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For the last few months I've been interviewing for a variety of full-time jobs. Over the last two years, I've had a lot of time to think about what I want to work on, and the best answer I could come up with was "interface design, in every sense."
In any design, the only parts that last are lines we draw between the different parts. The people and software on either side of an interface come and go, but the interface remains. The more foundational the interface, the longer it will stick around (see POSIX and TCP).
I want to work on load-bearing interfaces, where the difference between good design and merely serviceable design really matters. This is why I'm excited to announce that next month I'll be joining the Semantic Machines team at Microsoft.
Semantic Machines is trying to build conversational UIs that are truly compositional, rather than just a 1001 siloed "skills" for playing music and changing the colors of your lights. This involves some deep questions about representation that I'm eager to delve into.
They're a Scala shop, which makes this my second job in a row that doesn't involve Clojure. Given my selection criteria for jobs, it's unlikely this trend will reverse. I realized this late last year, which coincides with my vocal discontent about the state of Clojure.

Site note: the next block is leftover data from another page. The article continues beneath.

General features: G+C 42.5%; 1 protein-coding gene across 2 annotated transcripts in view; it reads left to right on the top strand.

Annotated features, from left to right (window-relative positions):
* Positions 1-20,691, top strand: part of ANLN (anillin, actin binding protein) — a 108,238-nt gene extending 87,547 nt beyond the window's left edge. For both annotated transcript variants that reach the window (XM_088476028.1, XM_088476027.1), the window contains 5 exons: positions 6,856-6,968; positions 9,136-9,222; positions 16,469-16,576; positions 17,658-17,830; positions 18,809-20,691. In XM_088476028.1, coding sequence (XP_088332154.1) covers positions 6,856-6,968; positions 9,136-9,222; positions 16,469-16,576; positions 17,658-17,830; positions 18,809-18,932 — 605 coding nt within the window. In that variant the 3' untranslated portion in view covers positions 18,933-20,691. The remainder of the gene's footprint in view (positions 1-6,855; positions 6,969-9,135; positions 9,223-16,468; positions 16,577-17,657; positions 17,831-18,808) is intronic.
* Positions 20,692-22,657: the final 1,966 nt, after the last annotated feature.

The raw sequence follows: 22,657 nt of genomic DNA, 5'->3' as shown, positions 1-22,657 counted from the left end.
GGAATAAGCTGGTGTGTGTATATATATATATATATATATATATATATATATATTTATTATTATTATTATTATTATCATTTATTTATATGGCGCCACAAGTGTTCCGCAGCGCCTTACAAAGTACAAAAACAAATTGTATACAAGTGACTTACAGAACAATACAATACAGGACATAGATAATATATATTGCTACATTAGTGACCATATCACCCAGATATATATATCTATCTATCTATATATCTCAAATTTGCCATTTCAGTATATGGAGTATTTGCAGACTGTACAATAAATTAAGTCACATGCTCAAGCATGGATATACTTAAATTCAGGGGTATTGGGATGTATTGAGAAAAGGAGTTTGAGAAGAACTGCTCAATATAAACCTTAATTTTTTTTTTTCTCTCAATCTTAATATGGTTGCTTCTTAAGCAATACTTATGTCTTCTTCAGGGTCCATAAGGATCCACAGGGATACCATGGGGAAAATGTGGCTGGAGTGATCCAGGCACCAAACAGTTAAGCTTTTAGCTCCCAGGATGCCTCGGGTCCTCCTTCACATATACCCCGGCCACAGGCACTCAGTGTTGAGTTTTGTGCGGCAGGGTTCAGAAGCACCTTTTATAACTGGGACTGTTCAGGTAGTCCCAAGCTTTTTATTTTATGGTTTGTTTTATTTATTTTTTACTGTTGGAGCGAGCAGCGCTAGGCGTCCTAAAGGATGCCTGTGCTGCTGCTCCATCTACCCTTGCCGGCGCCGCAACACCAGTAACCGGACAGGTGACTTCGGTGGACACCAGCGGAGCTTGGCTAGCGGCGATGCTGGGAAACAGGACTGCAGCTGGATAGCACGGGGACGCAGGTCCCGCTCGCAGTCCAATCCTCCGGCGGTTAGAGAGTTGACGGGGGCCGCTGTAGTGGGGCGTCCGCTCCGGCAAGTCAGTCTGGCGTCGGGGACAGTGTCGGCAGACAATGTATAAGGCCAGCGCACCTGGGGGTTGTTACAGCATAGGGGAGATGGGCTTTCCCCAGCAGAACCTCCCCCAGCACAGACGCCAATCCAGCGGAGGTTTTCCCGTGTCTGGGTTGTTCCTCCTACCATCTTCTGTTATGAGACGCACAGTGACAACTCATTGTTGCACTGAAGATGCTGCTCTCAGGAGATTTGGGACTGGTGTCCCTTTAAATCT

I hope I'm wrong about this. I hope that Clojure bucks the Lisp curse, and the ecosystem becomes more legible to newcomers. I hope that the people at the helm will come to see community-oriented improvements as a profit center rather than a cost center. But I don't expect it.
In the weeks leading up to my new job, I'll be sketching out my next book, tentatively titled "Principles of Software Design", which will refine and build upon the ideas in @elementsofclj such that they're accessible to a broader audience. Stay tuned for more details.
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